Mayor Initiates New Era of Ethics


The last bill Stephanie Rawlings-Blake signed as City Council president has become one of her first priorities as mayor — restoring trust in city government. By introducing what she calls “some of the most sweeping ethics legislation in two decades,” Rawlings-Blake said taxpayers can expect their elected officials to be held accountable. She began the process by restructuring the city’s Ethics Board and appointing a new inspector general.

“I am deeply committed to restoring the people’s trust in city government,” the mayor said. “I am very pleased to hire Mr. [David] McClintock as inspector general, charged with delivering a more results-driven approach to investigating potential fraud, waste and abuse.”

Selected after a nationwide search, McClintock began his career as a Baltimore City police officer and later became captain of the Maryland-National Capital Park Police, where he gained over 20 years of law enforcement experience. There, he served as staff attorney for the agency's Office of the General Counsel, commander of criminal investigations and commander of the Office of Professional Standards. One of his first tasks as inspector general will be prioritizing areas where the city hopes to maximize fraud, waste and abuse prevention.

“The Inspector General’s Office will be focused on delivering measurable results and will maximize all of its resources, especially in this difficult budget environment,” McClintock said.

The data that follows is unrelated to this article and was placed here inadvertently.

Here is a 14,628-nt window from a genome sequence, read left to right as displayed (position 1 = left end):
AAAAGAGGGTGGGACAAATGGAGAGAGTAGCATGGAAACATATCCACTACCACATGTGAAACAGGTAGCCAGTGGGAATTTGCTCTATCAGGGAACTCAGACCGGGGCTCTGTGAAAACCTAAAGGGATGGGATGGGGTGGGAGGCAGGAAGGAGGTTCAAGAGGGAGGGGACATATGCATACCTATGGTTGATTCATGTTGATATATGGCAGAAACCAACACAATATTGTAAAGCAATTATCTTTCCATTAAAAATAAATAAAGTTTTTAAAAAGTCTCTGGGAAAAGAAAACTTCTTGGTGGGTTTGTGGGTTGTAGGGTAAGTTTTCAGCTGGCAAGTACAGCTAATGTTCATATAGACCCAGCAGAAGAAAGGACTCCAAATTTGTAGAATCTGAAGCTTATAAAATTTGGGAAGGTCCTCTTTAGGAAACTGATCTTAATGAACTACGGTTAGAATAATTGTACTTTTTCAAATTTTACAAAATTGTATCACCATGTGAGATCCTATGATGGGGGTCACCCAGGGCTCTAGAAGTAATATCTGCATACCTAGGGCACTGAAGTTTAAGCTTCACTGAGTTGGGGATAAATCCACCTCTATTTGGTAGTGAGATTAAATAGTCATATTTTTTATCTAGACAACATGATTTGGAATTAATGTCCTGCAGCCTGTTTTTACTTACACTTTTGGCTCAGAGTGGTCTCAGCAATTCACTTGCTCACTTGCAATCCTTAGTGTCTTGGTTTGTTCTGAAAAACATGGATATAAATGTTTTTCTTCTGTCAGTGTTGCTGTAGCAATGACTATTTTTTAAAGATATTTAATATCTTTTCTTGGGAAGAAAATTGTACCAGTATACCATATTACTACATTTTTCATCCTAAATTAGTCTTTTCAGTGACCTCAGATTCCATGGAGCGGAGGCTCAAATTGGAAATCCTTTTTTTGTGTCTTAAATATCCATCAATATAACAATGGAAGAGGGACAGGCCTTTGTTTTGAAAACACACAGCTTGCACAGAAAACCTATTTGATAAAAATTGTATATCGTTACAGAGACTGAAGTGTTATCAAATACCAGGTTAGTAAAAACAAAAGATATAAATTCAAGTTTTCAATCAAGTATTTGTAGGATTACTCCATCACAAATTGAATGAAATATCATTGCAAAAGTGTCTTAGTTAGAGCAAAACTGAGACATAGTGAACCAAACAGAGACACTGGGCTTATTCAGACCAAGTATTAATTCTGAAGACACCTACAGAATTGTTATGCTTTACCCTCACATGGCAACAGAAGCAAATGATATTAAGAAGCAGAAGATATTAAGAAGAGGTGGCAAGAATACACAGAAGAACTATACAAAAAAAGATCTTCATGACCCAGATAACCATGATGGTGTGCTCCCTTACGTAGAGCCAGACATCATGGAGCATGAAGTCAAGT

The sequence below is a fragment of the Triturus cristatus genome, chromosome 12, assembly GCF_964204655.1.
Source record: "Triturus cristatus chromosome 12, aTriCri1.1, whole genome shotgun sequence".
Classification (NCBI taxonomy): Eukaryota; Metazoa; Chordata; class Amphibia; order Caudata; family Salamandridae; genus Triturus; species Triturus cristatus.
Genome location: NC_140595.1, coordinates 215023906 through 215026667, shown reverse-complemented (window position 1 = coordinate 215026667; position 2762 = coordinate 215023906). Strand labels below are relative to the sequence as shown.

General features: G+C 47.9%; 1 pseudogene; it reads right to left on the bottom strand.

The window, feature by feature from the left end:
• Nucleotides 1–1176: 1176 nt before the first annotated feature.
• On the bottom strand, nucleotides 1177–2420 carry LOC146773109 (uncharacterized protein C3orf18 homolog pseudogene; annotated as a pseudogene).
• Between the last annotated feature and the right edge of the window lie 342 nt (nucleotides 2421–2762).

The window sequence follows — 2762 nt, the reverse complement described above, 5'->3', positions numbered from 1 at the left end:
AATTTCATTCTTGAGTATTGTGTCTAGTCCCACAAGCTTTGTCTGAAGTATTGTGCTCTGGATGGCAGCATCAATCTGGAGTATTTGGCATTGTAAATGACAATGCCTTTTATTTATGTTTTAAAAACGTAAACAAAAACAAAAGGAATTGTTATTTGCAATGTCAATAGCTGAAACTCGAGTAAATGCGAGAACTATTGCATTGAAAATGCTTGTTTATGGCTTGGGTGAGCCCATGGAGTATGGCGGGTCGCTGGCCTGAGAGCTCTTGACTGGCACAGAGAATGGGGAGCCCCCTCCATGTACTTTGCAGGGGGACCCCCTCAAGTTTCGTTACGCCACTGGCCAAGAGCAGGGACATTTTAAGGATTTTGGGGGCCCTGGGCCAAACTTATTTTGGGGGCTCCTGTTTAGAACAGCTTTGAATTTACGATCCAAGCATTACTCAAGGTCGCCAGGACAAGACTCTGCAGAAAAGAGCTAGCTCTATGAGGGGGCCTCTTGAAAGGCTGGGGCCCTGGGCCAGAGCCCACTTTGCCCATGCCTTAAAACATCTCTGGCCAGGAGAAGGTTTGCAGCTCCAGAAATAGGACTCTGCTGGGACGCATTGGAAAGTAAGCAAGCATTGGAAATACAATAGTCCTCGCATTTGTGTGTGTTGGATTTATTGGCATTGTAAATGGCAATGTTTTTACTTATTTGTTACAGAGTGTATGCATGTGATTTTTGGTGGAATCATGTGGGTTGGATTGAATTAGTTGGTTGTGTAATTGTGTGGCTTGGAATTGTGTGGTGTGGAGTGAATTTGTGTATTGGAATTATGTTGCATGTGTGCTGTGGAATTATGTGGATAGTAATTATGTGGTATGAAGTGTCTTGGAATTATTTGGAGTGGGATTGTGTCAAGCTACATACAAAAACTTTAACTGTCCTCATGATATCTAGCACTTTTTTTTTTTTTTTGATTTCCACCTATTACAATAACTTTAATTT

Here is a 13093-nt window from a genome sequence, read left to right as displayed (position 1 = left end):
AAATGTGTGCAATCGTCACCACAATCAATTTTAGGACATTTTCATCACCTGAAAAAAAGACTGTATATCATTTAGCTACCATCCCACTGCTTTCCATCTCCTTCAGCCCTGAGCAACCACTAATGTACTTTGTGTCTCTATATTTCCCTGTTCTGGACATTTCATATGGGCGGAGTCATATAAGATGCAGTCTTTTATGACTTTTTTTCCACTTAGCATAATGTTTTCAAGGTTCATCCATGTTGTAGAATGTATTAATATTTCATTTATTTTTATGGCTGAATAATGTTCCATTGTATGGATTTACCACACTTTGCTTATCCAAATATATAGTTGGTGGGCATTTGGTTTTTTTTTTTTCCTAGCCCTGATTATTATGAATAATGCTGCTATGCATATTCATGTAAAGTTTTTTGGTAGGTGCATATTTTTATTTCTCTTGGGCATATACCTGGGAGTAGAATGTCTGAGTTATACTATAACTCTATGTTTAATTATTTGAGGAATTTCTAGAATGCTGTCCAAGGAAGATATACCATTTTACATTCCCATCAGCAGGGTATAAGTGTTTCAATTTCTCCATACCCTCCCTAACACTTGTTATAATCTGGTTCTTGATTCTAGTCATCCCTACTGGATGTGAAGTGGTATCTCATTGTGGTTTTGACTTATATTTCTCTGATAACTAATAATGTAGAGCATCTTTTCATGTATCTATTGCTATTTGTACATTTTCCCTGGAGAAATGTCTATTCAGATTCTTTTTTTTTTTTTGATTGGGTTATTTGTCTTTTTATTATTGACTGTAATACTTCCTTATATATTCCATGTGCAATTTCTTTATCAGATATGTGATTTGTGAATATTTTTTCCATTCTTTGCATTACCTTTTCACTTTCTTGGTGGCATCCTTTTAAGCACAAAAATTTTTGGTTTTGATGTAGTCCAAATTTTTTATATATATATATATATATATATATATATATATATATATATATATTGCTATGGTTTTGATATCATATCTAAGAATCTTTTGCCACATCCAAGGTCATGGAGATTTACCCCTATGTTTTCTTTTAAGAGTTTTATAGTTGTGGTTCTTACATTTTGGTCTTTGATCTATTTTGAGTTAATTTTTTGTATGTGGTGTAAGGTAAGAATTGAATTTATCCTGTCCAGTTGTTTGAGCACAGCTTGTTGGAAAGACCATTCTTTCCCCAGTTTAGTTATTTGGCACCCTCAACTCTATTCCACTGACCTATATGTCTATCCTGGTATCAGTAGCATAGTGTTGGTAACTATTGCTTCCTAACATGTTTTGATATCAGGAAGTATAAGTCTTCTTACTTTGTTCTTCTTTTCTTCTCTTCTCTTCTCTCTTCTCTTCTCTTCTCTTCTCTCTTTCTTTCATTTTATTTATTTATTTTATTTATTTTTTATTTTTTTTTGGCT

Elevation of city ethics comes as Baltimore recuperates from the recent resignation of former mayor Sheila Dixon, who was found guilty of stealing gift cards and lying on financial disclosure forms. As part of her effort to reform city ethics, Rawlings-Blake announced a bill last week that will require city officials who submit financial disclosure information to undergo ethics training. The mayor also forfeited her right to appoint the chairman of the Ethics Board and will hand over that power to board members once the bill is approved.

“The public's trust rests upon the government being openly accountable for its decisions, actions and mistakes,” she stated in her online newsletter, “The Rawlings-Blake Review.” “I believe that by creating a stronger and more independent Ethics Board, and hiring an experienced investigator as Inspector General [David N. McClintock] that we are building a foundation in which the city can realize true ethics reform.”